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June 16, 2006

Catholic Humour.*

The issue of Catholic doctrine having come up at work, with words like "consubstantial" and "consubstantiation" being tossed about with reckless abandon, I turn to the machine and find that Castle Adjutant Barb has spammed me with this - that I must share:

There was an old priest who got sick of all the people in his parish who kept confessing to adultery.

One Sunday, in the pulpit, he said, "If I hear one more person confess to adultery, I'll quit!"

Well, everyone liked him, so they came up with a code word. Someone who had committed adultery would say they had "fallen".

This seemed to satisfy the old priest and things went well, until the priest died at a ripe old age.

About a week after the new priest arrived, he visited the mayor of the town and seemed very concerned.

The priest said, "You have to do something about the sidewalks in town. When people come into the confessional, they keep talking about having fallen."

The mayor started to laugh, realizing that no one had told the new priest about the code word.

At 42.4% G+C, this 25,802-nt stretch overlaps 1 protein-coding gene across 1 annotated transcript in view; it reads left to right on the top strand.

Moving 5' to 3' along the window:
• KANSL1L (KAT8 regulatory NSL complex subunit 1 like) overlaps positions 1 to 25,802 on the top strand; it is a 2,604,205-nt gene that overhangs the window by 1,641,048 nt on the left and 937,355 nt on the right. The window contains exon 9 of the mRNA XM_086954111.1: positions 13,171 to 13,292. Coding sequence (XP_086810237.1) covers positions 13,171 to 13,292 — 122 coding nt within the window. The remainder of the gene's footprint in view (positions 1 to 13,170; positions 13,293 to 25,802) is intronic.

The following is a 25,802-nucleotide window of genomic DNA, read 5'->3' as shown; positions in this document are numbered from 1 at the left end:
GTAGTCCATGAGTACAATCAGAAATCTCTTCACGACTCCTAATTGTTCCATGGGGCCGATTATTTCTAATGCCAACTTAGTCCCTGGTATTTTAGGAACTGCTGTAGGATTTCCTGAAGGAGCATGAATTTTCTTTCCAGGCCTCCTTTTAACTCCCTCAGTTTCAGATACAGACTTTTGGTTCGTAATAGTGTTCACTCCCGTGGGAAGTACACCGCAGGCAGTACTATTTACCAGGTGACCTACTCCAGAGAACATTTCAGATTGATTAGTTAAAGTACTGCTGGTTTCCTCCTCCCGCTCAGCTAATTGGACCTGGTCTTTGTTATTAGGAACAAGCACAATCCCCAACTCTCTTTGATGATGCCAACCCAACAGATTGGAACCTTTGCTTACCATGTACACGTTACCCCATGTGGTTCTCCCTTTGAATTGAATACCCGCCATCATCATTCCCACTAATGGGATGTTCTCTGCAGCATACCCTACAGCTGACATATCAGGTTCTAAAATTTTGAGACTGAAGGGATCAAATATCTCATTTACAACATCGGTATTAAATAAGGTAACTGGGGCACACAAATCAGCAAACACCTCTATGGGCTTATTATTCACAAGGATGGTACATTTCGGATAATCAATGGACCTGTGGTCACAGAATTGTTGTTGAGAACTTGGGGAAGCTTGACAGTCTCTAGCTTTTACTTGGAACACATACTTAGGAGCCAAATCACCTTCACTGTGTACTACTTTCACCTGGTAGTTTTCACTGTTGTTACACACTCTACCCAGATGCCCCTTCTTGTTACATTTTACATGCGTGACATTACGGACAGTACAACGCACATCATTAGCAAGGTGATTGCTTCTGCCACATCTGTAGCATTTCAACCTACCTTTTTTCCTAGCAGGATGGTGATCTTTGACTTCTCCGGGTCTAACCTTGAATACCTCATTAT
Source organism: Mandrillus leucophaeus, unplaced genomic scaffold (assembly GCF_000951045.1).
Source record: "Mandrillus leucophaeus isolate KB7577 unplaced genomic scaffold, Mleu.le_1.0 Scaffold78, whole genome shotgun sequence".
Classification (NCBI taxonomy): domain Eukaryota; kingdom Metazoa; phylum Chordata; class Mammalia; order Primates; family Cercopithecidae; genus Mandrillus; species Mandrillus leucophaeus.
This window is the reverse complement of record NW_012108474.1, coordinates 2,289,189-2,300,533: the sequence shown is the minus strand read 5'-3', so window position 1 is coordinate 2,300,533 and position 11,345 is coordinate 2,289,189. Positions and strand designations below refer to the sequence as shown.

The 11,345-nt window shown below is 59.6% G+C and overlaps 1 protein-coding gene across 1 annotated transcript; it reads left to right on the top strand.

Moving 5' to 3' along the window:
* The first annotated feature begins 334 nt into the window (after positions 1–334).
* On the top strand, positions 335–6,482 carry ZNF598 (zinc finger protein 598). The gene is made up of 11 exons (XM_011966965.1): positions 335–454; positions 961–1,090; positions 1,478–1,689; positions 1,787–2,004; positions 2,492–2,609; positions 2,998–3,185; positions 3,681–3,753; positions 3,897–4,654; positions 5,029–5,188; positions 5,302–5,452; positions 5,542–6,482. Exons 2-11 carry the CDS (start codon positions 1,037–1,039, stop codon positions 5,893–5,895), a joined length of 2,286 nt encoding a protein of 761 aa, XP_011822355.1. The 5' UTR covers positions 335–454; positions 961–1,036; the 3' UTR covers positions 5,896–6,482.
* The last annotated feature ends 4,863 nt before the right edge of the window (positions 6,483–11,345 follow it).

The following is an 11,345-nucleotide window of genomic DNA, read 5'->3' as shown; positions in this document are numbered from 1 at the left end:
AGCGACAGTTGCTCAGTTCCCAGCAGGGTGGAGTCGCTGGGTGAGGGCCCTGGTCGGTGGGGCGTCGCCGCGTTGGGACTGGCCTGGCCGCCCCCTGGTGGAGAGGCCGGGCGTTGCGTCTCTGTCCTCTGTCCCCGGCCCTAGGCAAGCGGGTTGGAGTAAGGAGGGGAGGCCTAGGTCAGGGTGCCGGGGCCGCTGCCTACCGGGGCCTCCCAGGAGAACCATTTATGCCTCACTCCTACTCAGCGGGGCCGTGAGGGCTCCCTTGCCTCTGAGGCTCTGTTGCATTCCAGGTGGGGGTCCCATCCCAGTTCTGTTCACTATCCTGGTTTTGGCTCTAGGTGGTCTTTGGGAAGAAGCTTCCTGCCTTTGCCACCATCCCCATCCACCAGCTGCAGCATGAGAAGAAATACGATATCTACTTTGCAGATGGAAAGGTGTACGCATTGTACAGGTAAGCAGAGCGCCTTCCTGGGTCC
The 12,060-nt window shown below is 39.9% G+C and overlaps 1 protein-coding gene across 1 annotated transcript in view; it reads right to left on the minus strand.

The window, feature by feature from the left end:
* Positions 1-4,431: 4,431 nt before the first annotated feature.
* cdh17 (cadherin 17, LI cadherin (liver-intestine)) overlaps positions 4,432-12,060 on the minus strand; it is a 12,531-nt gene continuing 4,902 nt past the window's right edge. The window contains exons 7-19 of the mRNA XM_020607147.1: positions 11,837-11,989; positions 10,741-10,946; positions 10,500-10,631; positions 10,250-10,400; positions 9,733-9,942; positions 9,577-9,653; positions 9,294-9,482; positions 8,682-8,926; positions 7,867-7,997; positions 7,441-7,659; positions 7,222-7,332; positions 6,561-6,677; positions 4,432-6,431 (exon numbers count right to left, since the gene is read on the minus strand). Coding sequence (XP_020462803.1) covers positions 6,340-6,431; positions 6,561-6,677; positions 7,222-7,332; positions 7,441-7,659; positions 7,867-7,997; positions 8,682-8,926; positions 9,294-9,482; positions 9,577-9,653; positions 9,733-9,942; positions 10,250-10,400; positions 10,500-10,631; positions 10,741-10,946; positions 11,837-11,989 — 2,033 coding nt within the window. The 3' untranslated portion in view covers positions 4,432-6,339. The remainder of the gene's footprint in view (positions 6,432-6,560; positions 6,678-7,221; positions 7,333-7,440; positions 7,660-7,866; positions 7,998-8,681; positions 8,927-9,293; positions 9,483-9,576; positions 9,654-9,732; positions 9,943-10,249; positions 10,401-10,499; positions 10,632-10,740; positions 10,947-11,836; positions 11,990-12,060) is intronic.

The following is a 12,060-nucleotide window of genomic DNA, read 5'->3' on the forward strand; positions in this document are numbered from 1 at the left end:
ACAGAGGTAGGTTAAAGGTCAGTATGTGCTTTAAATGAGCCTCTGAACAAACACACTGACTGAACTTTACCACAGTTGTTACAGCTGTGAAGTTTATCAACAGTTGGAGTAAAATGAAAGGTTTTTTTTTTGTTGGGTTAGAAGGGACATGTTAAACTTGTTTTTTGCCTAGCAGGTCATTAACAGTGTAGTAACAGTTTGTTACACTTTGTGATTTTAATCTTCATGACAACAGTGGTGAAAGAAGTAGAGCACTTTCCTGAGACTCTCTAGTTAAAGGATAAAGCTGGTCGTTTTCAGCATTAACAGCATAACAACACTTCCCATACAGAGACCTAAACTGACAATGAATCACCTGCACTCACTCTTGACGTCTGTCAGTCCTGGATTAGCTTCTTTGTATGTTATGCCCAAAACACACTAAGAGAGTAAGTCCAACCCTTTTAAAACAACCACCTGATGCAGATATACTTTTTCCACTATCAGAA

Before the mayor could explain, the priest shook an accusing finger at the mayor and said, "I don't know what you're laughing about, your wife fell three times this week."

SWWBO - I assure you the Sidewalks of Argghhh! are just fine!

Update: And, of course, this post generates *this* response - which indicates *why* Brab's [sic] joke was desperately needed:

Apropos of nothing in the consubstantial debate, consubstantiation is the Lutheran and Episcopal explanation of consecration of the sacred species. Catholics reject this and believe in transubstantiation which is a word created to describe bread and wine looking, feeling and tasting like bread and wine except they no longer are bread and wine. The appearance is the accident which hides, from our senses, the Body and Blood of Christ.

From the fury of the doctrinaire, deliver us, O Lord!

*Spelt in SWWBO-fashion.